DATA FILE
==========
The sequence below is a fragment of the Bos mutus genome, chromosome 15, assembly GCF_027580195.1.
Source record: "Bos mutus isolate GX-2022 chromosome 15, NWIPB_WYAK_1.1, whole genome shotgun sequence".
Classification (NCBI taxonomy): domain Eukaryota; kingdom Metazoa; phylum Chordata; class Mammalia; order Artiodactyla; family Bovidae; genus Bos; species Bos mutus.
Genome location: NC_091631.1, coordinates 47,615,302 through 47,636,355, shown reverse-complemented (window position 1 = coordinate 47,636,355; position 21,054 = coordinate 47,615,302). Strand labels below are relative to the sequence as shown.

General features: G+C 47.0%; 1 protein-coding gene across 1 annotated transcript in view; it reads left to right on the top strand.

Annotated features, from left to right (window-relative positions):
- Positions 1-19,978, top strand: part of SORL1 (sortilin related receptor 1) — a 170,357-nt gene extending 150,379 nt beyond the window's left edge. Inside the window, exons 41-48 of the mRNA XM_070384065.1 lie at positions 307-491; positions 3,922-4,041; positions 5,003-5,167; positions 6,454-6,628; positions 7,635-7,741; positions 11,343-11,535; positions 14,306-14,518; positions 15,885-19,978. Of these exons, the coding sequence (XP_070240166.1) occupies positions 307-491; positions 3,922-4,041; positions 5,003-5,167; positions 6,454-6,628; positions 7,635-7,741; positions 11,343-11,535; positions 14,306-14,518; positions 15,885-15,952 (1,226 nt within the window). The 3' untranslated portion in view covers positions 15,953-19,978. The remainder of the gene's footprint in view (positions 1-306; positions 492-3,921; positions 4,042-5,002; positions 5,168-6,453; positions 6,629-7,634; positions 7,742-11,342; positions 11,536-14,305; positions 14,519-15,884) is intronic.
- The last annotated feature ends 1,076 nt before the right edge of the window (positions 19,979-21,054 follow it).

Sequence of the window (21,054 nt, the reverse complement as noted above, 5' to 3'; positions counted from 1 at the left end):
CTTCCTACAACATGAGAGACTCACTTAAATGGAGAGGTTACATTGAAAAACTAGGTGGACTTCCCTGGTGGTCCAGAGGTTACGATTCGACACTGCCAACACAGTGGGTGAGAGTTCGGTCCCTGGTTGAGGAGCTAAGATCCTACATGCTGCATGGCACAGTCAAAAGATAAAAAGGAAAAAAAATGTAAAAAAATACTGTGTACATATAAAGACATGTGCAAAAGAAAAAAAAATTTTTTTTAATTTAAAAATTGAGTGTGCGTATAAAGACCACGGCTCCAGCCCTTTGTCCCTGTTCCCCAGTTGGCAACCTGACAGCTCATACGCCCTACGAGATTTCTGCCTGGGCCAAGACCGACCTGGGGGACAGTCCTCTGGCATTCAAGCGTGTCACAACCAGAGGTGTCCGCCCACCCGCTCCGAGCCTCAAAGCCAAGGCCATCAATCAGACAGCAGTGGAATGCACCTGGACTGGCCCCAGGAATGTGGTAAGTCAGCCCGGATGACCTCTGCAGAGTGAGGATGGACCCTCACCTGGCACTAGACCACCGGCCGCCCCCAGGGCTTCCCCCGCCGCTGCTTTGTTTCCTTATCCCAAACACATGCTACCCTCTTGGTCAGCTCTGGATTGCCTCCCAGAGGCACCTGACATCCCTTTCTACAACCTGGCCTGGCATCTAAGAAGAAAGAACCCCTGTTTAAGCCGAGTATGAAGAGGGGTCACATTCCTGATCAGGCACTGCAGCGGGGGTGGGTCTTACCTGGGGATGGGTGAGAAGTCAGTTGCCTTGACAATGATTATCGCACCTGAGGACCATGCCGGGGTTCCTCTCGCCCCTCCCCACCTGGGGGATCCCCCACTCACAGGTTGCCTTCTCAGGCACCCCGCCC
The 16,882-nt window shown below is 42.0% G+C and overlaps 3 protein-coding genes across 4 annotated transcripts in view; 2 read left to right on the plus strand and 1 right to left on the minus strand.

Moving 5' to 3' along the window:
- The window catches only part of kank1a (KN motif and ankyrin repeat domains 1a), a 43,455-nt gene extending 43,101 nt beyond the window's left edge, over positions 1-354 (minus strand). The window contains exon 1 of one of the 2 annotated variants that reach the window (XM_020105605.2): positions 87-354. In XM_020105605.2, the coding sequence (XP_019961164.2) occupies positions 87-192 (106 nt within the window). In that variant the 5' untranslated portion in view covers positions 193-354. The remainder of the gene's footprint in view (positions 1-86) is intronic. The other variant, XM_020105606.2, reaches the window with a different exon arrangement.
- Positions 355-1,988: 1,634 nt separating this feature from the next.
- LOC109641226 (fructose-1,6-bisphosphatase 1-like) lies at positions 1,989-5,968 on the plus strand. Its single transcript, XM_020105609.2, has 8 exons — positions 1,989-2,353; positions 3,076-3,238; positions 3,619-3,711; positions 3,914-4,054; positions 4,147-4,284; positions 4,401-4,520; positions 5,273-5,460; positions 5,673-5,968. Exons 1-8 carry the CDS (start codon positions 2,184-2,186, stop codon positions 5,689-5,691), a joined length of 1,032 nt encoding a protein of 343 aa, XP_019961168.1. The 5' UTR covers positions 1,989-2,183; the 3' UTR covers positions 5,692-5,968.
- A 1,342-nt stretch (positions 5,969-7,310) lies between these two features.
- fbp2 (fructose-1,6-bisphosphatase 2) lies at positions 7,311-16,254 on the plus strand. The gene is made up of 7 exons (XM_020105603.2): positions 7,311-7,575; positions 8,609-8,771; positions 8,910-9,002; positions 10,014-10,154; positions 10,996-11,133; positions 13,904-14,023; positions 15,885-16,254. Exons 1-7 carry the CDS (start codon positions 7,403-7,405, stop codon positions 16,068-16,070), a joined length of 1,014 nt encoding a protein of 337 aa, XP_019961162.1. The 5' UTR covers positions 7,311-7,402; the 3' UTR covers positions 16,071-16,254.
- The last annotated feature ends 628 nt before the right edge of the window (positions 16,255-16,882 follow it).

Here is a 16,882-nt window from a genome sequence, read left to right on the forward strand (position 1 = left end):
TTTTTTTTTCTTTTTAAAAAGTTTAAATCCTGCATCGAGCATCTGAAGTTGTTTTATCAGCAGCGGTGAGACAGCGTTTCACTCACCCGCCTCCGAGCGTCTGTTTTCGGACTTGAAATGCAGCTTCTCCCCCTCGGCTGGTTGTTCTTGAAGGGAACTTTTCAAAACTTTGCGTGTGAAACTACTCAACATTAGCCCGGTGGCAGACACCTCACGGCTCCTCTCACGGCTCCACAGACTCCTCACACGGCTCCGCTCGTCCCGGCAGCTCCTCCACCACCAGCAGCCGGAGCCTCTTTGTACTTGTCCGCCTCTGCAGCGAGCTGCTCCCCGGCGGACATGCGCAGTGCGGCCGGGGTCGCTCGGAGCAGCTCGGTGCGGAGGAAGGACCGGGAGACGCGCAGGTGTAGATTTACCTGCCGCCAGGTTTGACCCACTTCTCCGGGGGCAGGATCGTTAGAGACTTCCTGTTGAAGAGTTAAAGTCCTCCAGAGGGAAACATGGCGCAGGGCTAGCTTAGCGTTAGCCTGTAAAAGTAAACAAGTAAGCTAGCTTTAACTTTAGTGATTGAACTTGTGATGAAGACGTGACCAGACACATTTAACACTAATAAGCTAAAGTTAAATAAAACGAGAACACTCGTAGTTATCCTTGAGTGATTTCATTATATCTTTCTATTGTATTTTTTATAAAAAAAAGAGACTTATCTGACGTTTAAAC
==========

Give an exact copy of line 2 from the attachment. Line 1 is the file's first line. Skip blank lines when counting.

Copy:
Source record: "Bos mutus isolate GX-2022 chromosome 15, NWIPB_WYAK_1.1, whole genome shotgun sequence".